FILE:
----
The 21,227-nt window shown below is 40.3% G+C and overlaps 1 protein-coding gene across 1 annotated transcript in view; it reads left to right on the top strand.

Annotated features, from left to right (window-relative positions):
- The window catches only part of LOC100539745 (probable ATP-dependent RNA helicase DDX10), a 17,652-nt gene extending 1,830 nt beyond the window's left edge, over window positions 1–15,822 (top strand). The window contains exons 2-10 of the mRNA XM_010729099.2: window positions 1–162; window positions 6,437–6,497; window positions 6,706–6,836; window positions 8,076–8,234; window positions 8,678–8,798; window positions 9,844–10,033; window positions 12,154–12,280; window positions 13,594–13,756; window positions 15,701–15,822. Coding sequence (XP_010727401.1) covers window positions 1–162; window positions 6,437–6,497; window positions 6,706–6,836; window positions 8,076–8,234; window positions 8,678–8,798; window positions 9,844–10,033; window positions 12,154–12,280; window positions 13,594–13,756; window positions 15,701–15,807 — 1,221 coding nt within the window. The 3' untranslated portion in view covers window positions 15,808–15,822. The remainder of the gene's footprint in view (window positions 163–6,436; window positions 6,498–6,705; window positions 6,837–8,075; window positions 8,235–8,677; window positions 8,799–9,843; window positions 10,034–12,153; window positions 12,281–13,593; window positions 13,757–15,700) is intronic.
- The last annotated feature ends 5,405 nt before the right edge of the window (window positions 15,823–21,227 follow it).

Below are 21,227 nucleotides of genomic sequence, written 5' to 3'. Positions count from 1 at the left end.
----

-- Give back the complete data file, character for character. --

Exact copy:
The 21,227-nt window shown below is 40.3% G+C and overlaps 1 protein-coding gene across 1 annotated transcript in view; it reads left to right on the top strand.

Annotated features, from left to right (window-relative positions):
- The window catches only part of LOC100539745 (probable ATP-dependent RNA helicase DDX10), a 17,652-nt gene extending 1,830 nt beyond the window's left edge, over window positions 1–15,822 (top strand). The window contains exons 2-10 of the mRNA XM_010729099.2: window positions 1–162; window positions 6,437–6,497; window positions 6,706–6,836; window positions 8,076–8,234; window positions 8,678–8,798; window positions 9,844–10,033; window positions 12,154–12,280; window positions 13,594–13,756; window positions 15,701–15,822. Coding sequence (XP_010727401.1) covers window positions 1–162; window positions 6,437–6,497; window positions 6,706–6,836; window positions 8,076–8,234; window positions 8,678–8,798; window positions 9,844–10,033; window positions 12,154–12,280; window positions 13,594–13,756; window positions 15,701–15,807 — 1,221 coding nt within the window. The 3' untranslated portion in view covers window positions 15,808–15,822. The remainder of the gene's footprint in view (window positions 163–6,436; window positions 6,498–6,705; window positions 6,837–8,075; window positions 8,235–8,677; window positions 8,799–9,843; window positions 10,034–12,153; window positions 12,281–13,593; window positions 13,757–15,700) is intronic.
- The last annotated feature ends 5,405 nt before the right edge of the window (window positions 15,823–21,227 follow it).

Below are 21,227 nucleotides of genomic sequence, written 5' to 3'. Positions count from 1 at the left end.